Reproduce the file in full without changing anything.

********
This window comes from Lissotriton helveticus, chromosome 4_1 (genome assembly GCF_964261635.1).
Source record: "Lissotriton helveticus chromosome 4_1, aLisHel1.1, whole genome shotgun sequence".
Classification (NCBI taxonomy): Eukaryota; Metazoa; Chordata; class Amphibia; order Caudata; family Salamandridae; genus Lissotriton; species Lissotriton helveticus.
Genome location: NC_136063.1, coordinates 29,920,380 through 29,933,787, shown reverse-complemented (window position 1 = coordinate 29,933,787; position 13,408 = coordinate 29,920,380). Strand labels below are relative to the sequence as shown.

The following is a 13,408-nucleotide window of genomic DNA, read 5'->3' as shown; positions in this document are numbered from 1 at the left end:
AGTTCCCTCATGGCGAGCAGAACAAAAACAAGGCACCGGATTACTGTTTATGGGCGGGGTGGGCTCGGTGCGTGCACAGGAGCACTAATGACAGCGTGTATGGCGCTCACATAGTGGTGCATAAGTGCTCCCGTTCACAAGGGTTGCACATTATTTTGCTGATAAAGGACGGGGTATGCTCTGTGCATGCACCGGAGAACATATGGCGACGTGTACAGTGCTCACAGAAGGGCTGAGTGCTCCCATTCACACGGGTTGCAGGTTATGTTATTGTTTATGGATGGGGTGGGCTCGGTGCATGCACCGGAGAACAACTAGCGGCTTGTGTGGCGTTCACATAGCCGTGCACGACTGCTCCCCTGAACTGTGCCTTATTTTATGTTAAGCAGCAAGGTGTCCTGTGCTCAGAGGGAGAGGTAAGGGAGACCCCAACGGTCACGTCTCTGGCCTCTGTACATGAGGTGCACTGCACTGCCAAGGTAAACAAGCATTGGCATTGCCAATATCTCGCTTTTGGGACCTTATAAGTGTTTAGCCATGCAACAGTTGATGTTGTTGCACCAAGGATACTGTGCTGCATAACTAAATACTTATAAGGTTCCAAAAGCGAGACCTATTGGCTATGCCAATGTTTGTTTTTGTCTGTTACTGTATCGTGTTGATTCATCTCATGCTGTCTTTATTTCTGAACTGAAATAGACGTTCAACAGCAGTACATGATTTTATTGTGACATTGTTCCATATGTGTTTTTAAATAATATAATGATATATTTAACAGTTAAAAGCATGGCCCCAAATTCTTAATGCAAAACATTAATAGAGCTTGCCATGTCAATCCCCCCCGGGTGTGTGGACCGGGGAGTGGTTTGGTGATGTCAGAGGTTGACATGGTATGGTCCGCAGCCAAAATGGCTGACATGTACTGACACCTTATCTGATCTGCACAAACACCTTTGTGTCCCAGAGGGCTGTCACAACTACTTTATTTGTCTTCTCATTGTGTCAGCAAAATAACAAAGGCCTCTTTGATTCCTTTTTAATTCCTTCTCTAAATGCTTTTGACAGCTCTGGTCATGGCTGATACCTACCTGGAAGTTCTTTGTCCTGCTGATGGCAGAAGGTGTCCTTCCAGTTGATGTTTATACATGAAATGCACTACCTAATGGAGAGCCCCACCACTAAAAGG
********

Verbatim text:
This window comes from Lissotriton helveticus, chromosome 4_1 (genome assembly GCF_964261635.1).
Source record: "Lissotriton helveticus chromosome 4_1, aLisHel1.1, whole genome shotgun sequence".
Classification (NCBI taxonomy): Eukaryota; Metazoa; Chordata; class Amphibia; order Caudata; family Salamandridae; genus Lissotriton; species Lissotriton helveticus.
Genome location: NC_136063.1, coordinates 29,920,380 through 29,933,787, shown reverse-complemented (window position 1 = coordinate 29,933,787; position 13,408 = coordinate 29,920,380). Strand labels below are relative to the sequence as shown.

The following is a 13,408-nucleotide window of genomic DNA, read 5'->3' as shown; positions in this document are numbered from 1 at the left end:
AGTTCCCTCATGGCGAGCAGAACAAAAACAAGGCACCGGATTACTGTTTATGGGCGGGGTGGGCTCGGTGCGTGCACAGGAGCACTAATGACAGCGTGTATGGCGCTCACATAGTGGTGCATAAGTGCTCCCGTTCACAAGGGTTGCACATTATTTTGCTGATAAAGGACGGGGTATGCTCTGTGCATGCACCGGAGAACATATGGCGACGTGTACAGTGCTCACAGAAGGGCTGAGTGCTCCCATTCACACGGGTTGCAGGTTATGTTATTGTTTATGGATGGGGTGGGCTCGGTGCATGCACCGGAGAACAACTAGCGGCTTGTGTGGCGTTCACATAGCCGTGCACGACTGCTCCCCTGAACTGTGCCTTATTTTATGTTAAGCAGCAAGGTGTCCTGTGCTCAGAGGGAGAGGTAAGGGAGACCCCAACGGTCACGTCTCTGGCCTCTGTACATGAGGTGCACTGCACTGCCAAGGTAAACAAGCATTGGCATTGCCAATATCTCGCTTTTGGGACCTTATAAGTGTTTAGCCATGCAACAGTTGATGTTGTTGCACCAAGGATACTGTGCTGCATAACTAAATACTTATAAGGTTCCAAAAGCGAGACCTATTGGCTATGCCAATGTTTGTTTTTGTCTGTTACTGTATCGTGTTGATTCATCTCATGCTGTCTTTATTTCTGAACTGAAATAGACGTTCAACAGCAGTACATGATTTTATTGTGACATTGTTCCATATGTGTTTTTAAATAATATAATGATATATTTAACAGTTAAAAGCATGGCCCCAAATTCTTAATGCAAAACATTAATAGAGCTTGCCATGTCAATCCCCCCCGGGTGTGTGGACCGGGGAGTGGTTTGGTGATGTCAGAGGTTGACATGGTATGGTCCGCAGCCAAAATGGCTGACATGTACTGACACCTTATCTGATCTGCACAAACACCTTTGTGTCCCAGAGGGCTGTCACAACTACTTTATTTGTCTTCTCATTGTGTCAGCAAAATAACAAAGGCCTCTTTGATTCCTTTTTAATTCCTTCTCTAAATGCTTTTGACAGCTCTGGTCATGGCTGATACCTACCTGGAAGTTCTTTGTCCTGCTGATGGCAGAAGGTGTCCTTCCAGTTGATGTTTATACATGAAATGCACTACCTAATGGAGAGCCCCACCACTAAAAGG